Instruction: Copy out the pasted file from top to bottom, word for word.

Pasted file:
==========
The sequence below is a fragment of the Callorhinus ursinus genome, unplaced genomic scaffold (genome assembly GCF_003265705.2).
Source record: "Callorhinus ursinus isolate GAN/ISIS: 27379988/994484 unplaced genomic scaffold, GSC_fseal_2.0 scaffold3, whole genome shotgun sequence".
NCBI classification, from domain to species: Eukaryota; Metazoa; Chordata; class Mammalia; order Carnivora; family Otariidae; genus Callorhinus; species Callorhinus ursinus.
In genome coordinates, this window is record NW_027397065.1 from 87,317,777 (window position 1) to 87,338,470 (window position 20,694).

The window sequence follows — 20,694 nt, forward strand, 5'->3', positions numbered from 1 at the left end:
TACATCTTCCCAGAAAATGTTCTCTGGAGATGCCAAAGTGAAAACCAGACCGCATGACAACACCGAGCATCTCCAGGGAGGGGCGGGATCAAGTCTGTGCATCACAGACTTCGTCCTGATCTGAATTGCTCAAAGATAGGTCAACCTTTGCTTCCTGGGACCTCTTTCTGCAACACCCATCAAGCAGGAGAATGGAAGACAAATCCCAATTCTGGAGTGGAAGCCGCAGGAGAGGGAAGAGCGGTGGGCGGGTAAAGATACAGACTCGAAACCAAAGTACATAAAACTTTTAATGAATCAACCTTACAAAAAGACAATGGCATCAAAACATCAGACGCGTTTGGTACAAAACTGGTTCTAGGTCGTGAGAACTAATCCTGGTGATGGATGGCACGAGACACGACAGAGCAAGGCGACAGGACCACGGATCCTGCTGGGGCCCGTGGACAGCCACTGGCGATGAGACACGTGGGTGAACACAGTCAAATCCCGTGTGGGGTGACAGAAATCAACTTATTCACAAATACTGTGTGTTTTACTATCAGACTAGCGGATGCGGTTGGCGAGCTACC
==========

The sequence below is a fragment of the Callorhinus ursinus genome, unplaced genomic scaffold (genome assembly GCF_003265705.2).
Source record: "Callorhinus ursinus isolate GAN/ISIS: 27379988/994484 unplaced genomic scaffold, GSC_fseal_2.0 scaffold3, whole genome shotgun sequence".
NCBI classification, from domain to species: Eukaryota; Metazoa; Chordata; class Mammalia; order Carnivora; family Otariidae; genus Callorhinus; species Callorhinus ursinus.
In genome coordinates, this window is record NW_027397065.1 from 87,317,777 (window position 1) to 87,338,470 (window position 20,694).

The window sequence follows — 20,694 nt, forward strand, 5'->3', positions numbered from 1 at the left end:
TACATCTTCCCAGAAAATGTTCTCTGGAGATGCCAAAGTGAAAACCAGACCGCATGACAACACCGAGCATCTCCAGGGAGGGGCGGGATCAAGTCTGTGCATCACAGACTTCGTCCTGATCTGAATTGCTCAAAGATAGGTCAACCTTTGCTTCCTGGGACCTCTTTCTGCAACACCCATCAAGCAGGAGAATGGAAGACAAATCCCAATTCTGGAGTGGAAGCCGCAGGAGAGGGAAGAGCGGTGGGCGGGTAAAGATACAGACTCGAAACCAAAGTACATAAAACTTTTAATGAATCAACCTTACAAAAAGACAATGGCATCAAAACATCAGACGCGTTTGGTACAAAACTGGTTCTAGGTCGTGAGAACTAATCCTGGTGATGGATGGCACGAGACACGACAGAGCAAGGCGACAGGACCACGGATCCTGCTGGGGCCCGTGGACAGCCACTGGCGATGAGACACGTGGGTGAACACAGTCAAATCCCGTGTGGGGTGACAGAAATCAACTTATTCACAAATACTGTGTGTTTTACTATCAGACTAGCGGATGCGGTTGGCGAGCTACC